Dear Abby: My husband loves coffee table his ex made, won’t let it go
After 20 years of putting up with this albatross in her living room, wife wants it gone, but he won’t hear of it.
DEAR ABBY: My husband and I have been together 20 years. In the middle of our living room sits an albatross of a coffee table. My husband’s girlfriend made it for him in the late ‘60s/early ‘70s. I think it weighs 500 pounds.
I am finally redecorating the house and I want this table out of my life, but he won’t hear of it. He says there will be absolutely no negotiating on the subject. I have tried every approach. I feel like I’m second fiddle to his past. How can I move forward without such resentment? — HATES THE RELIC IN CALIFORNIA
DEAR HATES: Congratulations on redecorating your home. Rather than argue with your husband about the albatross, it may be time to rethink how you use the space. Many men enjoy having an area just their own, a “man cave.” Why not create one for him and put his treasured “love gift” in there, where you won’t have to see it? If he gives you an argument, that is the time to tell him you have tolerated having it in the middle of your home for the last 20 years and you have been a good sport about it long enough.
DEAR ABBY: I’m nearing 57 and single. My mother, who is 78, lives in the same apartment complex. I always try to talk with her because we don’t have much time together. All she wants to do is watch TV and read the paper. She allows me to talk to her for about a half-hour a day, then she has to go. If I visit her, she can only talk to me for a few minutes. Then she has to put the TV on.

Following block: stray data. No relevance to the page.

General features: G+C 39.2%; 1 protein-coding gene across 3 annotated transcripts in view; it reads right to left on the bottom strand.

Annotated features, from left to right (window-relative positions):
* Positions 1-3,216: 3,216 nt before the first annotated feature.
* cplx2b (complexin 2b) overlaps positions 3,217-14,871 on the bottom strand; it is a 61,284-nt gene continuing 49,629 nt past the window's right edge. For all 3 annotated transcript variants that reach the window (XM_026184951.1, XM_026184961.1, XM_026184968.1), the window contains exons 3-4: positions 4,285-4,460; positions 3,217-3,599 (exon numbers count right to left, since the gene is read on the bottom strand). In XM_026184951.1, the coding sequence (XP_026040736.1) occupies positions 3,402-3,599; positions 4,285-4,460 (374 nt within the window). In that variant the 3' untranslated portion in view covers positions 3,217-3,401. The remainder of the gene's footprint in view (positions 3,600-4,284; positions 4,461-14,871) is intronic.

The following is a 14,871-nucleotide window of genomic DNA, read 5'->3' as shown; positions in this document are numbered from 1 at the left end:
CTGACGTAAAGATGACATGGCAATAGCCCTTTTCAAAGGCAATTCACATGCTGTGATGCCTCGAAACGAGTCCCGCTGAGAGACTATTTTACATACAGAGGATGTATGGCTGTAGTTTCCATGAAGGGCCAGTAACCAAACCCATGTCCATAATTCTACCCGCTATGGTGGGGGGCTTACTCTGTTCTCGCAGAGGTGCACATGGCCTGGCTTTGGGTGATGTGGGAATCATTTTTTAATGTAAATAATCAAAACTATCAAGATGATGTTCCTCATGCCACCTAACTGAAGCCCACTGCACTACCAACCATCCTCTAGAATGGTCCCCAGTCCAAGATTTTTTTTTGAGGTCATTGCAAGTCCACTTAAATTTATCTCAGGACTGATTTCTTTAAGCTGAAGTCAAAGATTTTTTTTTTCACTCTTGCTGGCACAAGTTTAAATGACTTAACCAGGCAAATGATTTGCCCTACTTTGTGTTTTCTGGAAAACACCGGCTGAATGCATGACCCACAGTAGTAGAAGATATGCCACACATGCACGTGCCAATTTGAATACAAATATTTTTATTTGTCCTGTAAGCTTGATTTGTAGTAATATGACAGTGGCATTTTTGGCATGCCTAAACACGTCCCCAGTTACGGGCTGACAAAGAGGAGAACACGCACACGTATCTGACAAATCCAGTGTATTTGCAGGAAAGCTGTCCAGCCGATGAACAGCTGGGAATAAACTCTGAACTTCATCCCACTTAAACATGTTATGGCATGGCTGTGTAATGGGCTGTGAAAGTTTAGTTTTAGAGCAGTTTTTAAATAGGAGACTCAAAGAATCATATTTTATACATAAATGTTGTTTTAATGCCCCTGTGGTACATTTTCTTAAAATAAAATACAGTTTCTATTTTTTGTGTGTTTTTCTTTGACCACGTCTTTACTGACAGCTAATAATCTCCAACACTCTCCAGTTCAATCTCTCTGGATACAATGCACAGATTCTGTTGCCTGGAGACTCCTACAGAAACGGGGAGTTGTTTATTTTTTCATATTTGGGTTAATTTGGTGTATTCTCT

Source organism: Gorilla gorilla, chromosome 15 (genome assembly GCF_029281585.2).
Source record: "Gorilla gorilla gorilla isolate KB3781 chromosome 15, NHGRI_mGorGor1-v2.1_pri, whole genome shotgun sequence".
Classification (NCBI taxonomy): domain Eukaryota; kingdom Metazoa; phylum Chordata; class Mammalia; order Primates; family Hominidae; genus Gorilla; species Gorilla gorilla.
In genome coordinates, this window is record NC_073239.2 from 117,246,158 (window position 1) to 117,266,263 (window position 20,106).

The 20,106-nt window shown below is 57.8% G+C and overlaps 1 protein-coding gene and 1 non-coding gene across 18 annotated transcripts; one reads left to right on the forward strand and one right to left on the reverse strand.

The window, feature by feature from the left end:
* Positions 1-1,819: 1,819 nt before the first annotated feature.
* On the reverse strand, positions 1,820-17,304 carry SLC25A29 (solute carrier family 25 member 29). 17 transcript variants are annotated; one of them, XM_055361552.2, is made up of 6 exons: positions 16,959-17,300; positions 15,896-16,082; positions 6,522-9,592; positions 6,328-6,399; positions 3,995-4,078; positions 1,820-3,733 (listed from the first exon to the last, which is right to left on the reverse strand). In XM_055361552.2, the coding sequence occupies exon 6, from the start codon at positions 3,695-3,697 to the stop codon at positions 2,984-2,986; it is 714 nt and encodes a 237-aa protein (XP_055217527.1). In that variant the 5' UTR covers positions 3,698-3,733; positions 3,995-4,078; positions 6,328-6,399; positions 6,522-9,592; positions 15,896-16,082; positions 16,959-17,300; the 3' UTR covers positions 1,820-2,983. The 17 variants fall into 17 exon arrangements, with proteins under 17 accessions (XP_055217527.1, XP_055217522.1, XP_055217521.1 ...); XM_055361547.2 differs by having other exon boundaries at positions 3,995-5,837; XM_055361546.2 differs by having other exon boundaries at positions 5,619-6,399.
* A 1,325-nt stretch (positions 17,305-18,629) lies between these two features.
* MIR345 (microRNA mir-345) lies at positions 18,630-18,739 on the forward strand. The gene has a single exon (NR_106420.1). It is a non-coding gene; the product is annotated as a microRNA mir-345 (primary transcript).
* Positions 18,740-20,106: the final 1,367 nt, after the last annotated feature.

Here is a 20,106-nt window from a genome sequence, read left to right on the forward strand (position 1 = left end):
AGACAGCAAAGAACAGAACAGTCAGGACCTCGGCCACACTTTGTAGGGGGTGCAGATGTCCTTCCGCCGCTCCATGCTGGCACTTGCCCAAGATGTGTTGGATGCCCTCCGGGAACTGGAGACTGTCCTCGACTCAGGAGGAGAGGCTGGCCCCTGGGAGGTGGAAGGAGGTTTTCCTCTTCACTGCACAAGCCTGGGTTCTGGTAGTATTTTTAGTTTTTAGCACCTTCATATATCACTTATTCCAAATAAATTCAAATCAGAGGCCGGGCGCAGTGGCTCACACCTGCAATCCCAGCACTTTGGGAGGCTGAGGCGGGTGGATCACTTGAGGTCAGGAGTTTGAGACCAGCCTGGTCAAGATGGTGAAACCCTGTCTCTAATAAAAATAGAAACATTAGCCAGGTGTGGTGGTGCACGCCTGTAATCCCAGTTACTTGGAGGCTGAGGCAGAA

I feel like I must beg her to talk with me. When I approached her about it, she said she’s living her life how she wants to (basically without me). Because of that, I have decided to give up and spend only Christmas and her birthday with her. She probably wouldn’t even notice. If you have any advice, I would like to see it. — HER SAD, HURT DAUGHTER
DEAR SAD, HURT DAUGHTER: I do have some. A half-hour phone call every day may be too much for your mother to handle. That she has to “limit” your calls to 30 minutes tells me you would like them to be even longer. (Every day!) Rather than punish her by distancing yourself and seeing her only twice a year, limit those visits and phone conversations to twice a week. I think it would be healthier for both of you if you find a way to become less emotionally dependent upon your mother. Also, plan some outings away from the apartment complex for you and your mom to share.
DEAR ABBY: Recently, I went swimming with my husband and his parents. We are around 50 years old; they are both 70. My in-laws took lots of photos and posted them on social media. I was not happy about it because I have gained weight during this COVID period. How do I mention this to them? Should I tell my husband? — UNCOMFORTABLE IN TEXAS
DEAR UNCOMFORTABLE: By all means tell your husband if he doesn’t already know how uncomfortable this made you. Then ask your in-laws to PLEASE take the photos down because you hadn’t realized until you saw them how much weight you had put on. If your relations with them are friendly, they will probably accommodate you. Then schedule another “shoot” when you are shipshape again.
Dear Abby is written by Abigail Van Buren, also known as Jeanne Phillips, and was founded by her mother, Pauline Phillips. Contact Dear Abby at www.DearAbby.com or P.O. Box 69440, Los Angeles, CA 90069.
To order “How to Write Letters for All Occasions,” send your name and mailing address, plus check or money order for $8 (U.S. funds), to: Dear Abby — Letter Booklet, P.O. Box 447, Mount Morris, IL 61054-0447. (Shipping and handling are included in the price.)